A new year, a new me, a new determination. I wish I had a dollar for every post I have written in my mind over the past several months. There have been some magical things going on with my students…unfortunately there has just been SO much going on in my life to actually transfer things to the blog. But if you can appreciate quality over quantity, then you are in the right place 🙂
Don’t you love it when you try something on a whim and it works! Don’t get me wrong, I need my perfectly planned, laminated, well thought-out thematic units. But I always get so excited when I do something with my SLP instincts and it is successful. I am working with several students on pragmatic language skills, specifically controlling their emotional reactions. Kids, in general, are very good at saying what is on their mind. SLPs, parents, teachers…we could write a book, right? Sometimes my students are saying the right thing, but are delivering it way over the top. Other times, they need to replace the words or behaviors with more appropriate actions.
Earlier this year, one of my dear darlings reacted to me with an impulsive, emotional response that was not going to work at school. My immediate response was “Wow, let’s trash those words”. And our “Trash it, Replace it” system was born. As things are said or done that we need to replace, we write them on index cards or paper strips and trash them (this little trash bucket is from the dollar store and has been re-purposed for so many things!!). The nice thing about this concept is that it is very portable. I will bring their trash can with me if I get called to the classroom for support. Sometimes, however, I am coming from another location or we are transitioning in the hallway. Just having the verbiage “Let’s trash that” and “How can we replace that” is a useful tool that has made a big difference, especially when outside the therapy room. Initially, this was a stand alone lesson. Now that students are used to it, we can quickly embed it into any activity as the need arises, and then move on.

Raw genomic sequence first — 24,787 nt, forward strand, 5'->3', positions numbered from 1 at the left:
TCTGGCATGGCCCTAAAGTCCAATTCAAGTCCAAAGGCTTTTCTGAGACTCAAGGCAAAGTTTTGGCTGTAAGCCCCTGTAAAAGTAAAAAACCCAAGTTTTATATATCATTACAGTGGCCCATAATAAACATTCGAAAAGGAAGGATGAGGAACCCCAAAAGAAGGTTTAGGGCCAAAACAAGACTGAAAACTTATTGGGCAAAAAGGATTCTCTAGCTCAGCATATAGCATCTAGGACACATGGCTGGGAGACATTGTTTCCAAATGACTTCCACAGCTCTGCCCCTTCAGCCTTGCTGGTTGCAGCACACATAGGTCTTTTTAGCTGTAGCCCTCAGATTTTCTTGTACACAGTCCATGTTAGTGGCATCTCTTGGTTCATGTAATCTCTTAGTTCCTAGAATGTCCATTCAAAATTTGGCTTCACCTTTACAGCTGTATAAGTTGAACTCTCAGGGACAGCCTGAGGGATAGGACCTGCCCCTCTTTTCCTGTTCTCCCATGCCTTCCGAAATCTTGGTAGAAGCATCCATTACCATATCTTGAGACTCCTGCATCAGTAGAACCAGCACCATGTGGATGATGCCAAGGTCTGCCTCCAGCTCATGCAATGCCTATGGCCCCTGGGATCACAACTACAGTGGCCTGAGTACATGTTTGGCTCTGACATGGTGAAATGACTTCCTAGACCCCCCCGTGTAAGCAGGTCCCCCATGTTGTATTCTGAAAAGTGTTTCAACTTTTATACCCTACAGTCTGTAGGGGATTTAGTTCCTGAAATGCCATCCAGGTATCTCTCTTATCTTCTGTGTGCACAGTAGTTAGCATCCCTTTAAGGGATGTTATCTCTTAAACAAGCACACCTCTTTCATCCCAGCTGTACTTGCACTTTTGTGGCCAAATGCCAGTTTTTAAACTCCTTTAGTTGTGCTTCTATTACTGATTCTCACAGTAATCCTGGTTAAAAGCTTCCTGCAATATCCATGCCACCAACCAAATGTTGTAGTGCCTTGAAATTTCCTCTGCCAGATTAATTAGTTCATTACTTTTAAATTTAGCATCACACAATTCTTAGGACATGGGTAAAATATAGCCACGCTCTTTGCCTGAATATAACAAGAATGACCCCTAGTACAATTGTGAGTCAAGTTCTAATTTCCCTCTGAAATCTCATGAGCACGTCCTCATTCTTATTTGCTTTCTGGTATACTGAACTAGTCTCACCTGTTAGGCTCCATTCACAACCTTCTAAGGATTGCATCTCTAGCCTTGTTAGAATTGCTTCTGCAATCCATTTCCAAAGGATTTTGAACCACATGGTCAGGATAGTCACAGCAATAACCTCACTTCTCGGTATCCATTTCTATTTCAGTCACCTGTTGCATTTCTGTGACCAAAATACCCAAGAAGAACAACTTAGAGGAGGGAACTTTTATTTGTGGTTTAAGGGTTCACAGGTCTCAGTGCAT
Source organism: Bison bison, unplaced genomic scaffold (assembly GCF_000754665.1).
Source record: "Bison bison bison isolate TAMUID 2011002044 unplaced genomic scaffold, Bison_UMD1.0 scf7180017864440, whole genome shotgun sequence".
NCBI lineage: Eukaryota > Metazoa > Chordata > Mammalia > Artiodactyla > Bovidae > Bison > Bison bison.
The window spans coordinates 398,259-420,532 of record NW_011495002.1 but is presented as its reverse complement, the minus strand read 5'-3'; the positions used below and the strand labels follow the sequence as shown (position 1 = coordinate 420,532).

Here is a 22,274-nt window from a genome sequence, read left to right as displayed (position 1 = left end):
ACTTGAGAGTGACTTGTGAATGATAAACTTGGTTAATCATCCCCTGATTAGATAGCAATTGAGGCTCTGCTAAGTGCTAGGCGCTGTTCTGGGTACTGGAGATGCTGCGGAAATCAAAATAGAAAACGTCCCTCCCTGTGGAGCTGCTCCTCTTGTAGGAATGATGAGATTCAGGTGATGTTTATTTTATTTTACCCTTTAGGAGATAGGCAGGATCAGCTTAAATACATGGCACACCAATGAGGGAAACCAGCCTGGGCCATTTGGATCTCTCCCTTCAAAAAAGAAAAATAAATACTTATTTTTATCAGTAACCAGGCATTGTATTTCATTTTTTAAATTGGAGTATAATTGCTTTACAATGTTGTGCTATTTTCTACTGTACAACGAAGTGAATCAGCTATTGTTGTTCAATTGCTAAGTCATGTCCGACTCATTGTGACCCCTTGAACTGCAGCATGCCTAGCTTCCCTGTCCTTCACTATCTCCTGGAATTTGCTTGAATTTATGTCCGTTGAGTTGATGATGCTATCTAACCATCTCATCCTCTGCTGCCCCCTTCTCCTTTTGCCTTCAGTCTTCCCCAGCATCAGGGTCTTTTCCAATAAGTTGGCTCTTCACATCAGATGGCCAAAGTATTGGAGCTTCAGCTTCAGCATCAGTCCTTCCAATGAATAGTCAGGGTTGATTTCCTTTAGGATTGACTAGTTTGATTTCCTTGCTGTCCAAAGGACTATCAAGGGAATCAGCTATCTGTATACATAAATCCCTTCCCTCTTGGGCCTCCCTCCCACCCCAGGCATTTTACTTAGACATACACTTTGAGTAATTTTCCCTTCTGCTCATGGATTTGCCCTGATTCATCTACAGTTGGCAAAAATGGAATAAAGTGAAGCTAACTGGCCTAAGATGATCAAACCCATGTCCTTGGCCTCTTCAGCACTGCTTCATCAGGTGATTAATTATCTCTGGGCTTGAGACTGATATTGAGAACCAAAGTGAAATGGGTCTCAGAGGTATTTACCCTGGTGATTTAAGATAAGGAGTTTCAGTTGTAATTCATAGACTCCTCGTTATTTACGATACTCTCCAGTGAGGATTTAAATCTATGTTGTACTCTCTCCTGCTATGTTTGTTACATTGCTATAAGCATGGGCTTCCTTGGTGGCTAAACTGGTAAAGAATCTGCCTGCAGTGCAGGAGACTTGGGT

I loved giving the kids a chance to physically trash the actions or words. Like so many things, we needed an additional visual, especially for the ‘repeat offenders’ of words or actions that didn’t stay trashed. So we made a poster using preferred characters and made a poster that we can reference and add to when necessary.
I modified this slightly for another student. We make individual story sheets that go in a folder kept in her classroom. It kind of serves as a social story type reference. I think it is important to also highlight the positive choices made, so those are also in the rotation (not pictured). It is key for students (and teachers, SLPs, parents) to understand why the behavior happened.
In this case, impulsive actions were because of birthday excitement…that is critical to identify because it means they were happy intentions, not cruel. So we can take that energy and channel it in different ways.
I’d love to hear ways that you implement replacement behaviors with your students!